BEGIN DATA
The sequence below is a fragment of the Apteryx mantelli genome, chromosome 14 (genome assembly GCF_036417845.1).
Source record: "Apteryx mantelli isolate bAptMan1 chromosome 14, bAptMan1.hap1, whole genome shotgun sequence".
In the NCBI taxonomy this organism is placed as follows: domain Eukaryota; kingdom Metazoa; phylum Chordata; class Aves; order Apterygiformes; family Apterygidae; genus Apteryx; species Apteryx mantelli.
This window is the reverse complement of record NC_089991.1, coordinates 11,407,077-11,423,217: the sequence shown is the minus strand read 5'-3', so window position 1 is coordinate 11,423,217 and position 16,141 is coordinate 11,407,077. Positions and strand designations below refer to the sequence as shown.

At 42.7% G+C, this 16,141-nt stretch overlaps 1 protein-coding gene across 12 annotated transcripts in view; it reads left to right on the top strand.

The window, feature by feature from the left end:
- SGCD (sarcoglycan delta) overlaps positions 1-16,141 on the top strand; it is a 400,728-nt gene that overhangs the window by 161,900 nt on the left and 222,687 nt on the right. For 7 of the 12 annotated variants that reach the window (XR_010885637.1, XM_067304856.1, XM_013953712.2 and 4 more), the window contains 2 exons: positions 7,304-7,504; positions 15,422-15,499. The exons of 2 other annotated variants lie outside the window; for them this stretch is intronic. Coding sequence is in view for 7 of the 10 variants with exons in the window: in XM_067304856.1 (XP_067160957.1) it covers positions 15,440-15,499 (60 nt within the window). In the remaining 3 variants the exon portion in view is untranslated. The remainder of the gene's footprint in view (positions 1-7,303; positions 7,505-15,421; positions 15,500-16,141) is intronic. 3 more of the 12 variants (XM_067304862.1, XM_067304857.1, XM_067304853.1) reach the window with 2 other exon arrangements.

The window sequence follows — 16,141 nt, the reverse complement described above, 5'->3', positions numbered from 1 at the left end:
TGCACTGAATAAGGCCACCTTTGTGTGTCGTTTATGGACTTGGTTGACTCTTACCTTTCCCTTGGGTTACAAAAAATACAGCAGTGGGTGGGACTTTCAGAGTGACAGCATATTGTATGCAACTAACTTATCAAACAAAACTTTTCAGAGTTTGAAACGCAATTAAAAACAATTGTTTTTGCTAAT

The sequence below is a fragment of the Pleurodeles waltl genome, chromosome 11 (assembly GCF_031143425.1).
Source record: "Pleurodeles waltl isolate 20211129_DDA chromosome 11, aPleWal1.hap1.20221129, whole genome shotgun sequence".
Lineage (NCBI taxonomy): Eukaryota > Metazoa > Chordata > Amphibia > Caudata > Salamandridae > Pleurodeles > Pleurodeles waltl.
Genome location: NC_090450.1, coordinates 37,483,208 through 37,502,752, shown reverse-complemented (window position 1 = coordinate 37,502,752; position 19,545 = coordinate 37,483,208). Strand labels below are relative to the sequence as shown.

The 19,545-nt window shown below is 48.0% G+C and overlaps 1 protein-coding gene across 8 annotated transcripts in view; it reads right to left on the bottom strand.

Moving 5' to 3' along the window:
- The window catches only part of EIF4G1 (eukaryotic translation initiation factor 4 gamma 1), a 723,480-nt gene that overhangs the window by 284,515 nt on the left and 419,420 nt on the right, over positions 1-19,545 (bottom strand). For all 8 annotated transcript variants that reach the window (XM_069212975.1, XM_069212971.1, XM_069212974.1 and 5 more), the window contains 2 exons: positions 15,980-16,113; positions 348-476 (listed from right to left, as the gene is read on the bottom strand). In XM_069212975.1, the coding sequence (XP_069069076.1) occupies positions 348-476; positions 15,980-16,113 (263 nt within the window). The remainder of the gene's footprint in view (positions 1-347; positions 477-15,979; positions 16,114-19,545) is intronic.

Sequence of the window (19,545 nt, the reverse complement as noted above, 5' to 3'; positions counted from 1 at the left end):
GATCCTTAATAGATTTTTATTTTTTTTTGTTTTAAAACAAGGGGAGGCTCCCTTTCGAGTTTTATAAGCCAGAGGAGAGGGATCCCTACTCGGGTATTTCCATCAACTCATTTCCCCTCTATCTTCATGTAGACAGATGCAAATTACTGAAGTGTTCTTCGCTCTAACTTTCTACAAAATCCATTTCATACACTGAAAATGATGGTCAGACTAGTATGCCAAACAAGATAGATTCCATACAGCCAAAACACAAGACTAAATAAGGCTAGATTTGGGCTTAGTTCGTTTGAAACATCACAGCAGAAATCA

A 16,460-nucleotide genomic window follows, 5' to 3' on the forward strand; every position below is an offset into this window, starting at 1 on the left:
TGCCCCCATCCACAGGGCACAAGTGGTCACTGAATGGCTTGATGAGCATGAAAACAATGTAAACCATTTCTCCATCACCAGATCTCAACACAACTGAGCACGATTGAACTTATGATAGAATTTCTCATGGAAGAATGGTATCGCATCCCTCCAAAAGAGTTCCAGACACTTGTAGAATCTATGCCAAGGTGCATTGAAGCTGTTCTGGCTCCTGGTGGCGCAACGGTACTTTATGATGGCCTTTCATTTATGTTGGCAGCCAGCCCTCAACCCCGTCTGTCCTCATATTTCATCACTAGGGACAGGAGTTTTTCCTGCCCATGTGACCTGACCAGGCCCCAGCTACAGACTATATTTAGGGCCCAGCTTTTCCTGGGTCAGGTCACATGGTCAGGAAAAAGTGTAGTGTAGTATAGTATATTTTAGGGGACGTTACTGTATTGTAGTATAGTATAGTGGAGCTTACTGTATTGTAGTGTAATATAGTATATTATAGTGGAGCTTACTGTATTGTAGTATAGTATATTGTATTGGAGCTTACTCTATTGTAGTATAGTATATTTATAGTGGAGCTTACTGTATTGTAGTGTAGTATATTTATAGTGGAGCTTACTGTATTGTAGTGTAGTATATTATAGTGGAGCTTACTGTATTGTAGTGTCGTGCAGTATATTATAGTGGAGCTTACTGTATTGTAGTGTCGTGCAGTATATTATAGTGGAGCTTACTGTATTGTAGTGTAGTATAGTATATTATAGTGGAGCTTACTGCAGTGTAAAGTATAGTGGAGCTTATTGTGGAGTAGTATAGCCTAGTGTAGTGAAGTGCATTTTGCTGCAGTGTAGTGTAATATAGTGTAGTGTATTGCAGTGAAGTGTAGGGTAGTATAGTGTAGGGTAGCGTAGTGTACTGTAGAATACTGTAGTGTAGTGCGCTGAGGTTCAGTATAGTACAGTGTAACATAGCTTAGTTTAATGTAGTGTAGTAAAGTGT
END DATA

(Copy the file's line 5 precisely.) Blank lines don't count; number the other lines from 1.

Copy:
At 42.7% G+C, this 16,141-nt stretch overlaps 1 protein-coding gene across 12 annotated transcripts in view; it reads left to right on the top strand.